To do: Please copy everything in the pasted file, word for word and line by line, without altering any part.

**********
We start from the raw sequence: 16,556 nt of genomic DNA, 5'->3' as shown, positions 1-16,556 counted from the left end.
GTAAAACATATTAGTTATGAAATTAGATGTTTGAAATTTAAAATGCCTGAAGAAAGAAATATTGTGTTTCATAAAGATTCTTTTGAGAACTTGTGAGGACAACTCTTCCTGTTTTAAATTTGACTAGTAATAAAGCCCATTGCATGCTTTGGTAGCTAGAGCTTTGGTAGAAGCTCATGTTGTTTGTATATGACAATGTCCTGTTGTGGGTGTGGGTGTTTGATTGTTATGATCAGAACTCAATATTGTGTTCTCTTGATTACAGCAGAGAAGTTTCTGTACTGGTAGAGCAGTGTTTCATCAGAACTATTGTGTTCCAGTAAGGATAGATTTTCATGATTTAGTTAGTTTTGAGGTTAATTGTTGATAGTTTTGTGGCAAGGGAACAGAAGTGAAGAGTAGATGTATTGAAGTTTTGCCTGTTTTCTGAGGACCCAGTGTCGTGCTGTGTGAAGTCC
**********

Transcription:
We start from the raw sequence: 16,556 nt of genomic DNA, 5'->3' as shown, positions 1-16,556 counted from the left end.
GTAAAACATATTAGTTATGAAATTAGATGTTTGAAATTTAAAATGCCTGAAGAAAGAAATATTGTGTTTCATAAAGATTCTTTTGAGAACTTGTGAGGACAACTCTTCCTGTTTTAAATTTGACTAGTAATAAAGCCCATTGCATGCTTTGGTAGCTAGAGCTTTGGTAGAAGCTCATGTTGTTTGTATATGACAATGTCCTGTTGTGGGTGTGGGTGTTTGATTGTTATGATCAGAACTCAATATTGTGTTCTCTTGATTACAGCAGAGAAGTTTCTGTACTGGTAGAGCAGTGTTTCATCAGAACTATTGTGTTCCAGTAAGGATAGATTTTCATGATTTAGTTAGTTTTGAGGTTAATTGTTGATAGTTTTGTGGCAAGGGAACAGAAGTGAAGAGTAGATGTATTGAAGTTTTGCCTGTTTTCTGAGGACCCAGTGTCGTGCTGTGTGAAGTCC